With the COVID-19 pandemic scuttling their summer youth baseball team, and now with plenty of free time on their hands, rising sixth graders Evan Rick and Jensen Knox wandered over to Offenberg’s house later that afternoon and politely inquired, “How can we start a garden?”
Two months later, Evan and Jensen are nurturing a flourishing perennial garden along with a growing friendship with their octogenarian neighbor, who they call Barb.
“I was very much surprised, because at their age, most boys are interested in video games, not starting a garden,” said Offenberg, a retired church office manager.
“When they asked me for help in starting a garden, I thought, ‘Oh my gosh … these boys are so polite!’ There just couldn’t be anything better than this,” Offenberg said.
Before long, Evan, Jensen, and Evan’s 7-year-old brother, Owen, trundled over to Offenberg’s backyard, pulling a red wagon loaded with gardening tools, and anxious to start digging.
4:15 p.m.: Illinois orders stricter rules for bars in Metro East area outside St. Louis in effort to slow surge in COVID-19 positivity rate
The Metro East region outside St. Louis on Tuesday becomes the first in Illinois to be put back under stricter rules meant to slow the spread of COVID-19 after surpassing a state positivity rate threshold.
The step backwards in reopening in the Metro East comes as the state on Monday reported 1,773 newly confirmed coronavirus cases and 12 deaths of people with COVID-19.
The statewide totals now stand at 207,854 known cases and 7,756 deaths throughout the course of the pandemic.
The restrictions that take effect in the Metro East region on Tuesday include an 11 p.m. closing time for bars, capping gathering sizes at the lesser of 25 people or 25% of a room’s capacity and a requirement for no seating or congregating at a bar.
4:13 p.m.: Chicago closes 5 more restaurants and bars for COVID-19 guideline violations
Five businesses were closed down over the weekend after investigators from the City of Chicago’s department of Business Affairs and Consumer Protection found them to be in violation of reopening requirements.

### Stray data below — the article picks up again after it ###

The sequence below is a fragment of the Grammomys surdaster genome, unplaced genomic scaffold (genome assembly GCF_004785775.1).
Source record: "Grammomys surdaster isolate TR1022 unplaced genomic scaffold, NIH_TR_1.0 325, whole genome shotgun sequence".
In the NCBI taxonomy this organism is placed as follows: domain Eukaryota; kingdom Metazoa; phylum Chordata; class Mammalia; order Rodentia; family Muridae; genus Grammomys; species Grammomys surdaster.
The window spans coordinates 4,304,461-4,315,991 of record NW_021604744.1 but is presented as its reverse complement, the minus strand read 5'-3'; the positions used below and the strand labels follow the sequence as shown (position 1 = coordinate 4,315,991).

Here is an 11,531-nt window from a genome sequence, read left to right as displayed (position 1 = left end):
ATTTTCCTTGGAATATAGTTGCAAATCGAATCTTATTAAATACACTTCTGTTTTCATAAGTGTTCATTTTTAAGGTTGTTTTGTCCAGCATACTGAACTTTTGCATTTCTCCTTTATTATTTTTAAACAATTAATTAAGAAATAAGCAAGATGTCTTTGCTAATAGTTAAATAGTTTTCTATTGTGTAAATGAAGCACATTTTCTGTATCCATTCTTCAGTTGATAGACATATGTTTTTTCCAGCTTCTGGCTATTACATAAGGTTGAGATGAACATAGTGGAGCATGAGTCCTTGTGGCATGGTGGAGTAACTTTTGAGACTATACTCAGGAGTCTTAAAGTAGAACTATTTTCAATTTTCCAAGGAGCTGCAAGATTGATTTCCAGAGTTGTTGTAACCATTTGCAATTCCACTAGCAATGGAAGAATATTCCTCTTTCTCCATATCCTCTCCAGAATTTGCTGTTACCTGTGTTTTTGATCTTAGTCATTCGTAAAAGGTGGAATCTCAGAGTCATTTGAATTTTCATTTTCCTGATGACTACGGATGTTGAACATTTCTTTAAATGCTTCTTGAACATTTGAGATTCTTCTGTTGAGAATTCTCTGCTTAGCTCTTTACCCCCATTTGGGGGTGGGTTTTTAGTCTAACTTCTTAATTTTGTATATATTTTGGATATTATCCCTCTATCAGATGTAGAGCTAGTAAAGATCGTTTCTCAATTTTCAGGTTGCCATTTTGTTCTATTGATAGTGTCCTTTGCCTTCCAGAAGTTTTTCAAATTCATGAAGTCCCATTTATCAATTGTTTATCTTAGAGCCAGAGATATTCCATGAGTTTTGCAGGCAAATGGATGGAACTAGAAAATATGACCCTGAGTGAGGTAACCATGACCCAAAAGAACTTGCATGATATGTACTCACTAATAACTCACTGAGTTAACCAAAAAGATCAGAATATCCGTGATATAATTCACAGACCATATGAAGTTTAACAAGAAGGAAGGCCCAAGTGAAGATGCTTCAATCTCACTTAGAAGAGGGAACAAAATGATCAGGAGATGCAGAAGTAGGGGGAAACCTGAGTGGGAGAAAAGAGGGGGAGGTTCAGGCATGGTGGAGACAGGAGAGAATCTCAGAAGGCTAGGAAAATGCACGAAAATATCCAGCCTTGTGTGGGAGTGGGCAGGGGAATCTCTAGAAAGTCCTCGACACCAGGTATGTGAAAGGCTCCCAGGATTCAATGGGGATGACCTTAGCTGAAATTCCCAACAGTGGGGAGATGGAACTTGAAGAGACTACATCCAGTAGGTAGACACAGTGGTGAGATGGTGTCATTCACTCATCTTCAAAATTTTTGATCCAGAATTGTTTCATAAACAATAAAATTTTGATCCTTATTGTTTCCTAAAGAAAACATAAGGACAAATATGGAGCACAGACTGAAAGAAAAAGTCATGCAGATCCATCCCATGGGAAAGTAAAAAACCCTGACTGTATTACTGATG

Barba Yianni (4761 N. Lincoln Ave.) was closed and issued two citations for having more than 80 people inside, operating after midnight, and violating social distancing and face covering guidelines Juanita’s Restaurant #2 (6539-6541 W. 63rd St.) was closed and issued two citations for having more than 70 people inside, operating after midnight, and violating social distancing and masking guidelines Retro Cafe and Restaurant (3246 N. Central Ave.) was closed and issued two citations for operating after midnight and violating social distancing and masking guidelines La Estrella Blanca Nightclub (3049 N. Cicero Ave.) was closed and issued two citations for allowing guests to drink alcohol inside without a retail food license and for violating masking guidelines Second Time Around (8303 W. Irving Park Road) was closed and issued two citations for operating after midnight
All of the businesses were closed for one night.
3:47 p.m.: What you need to know about heading back to school, from pre-K to college
Much like everything else, back-to-school has a very different feeling in 2020. The excitement about starting a new school year has been overshadowed by changes and restrictions prompted by the COVID-19 pandemic. From remote learning to gap years and everything in between, our 2020 back-to-school guide will help you navigate this unprecedented return to school.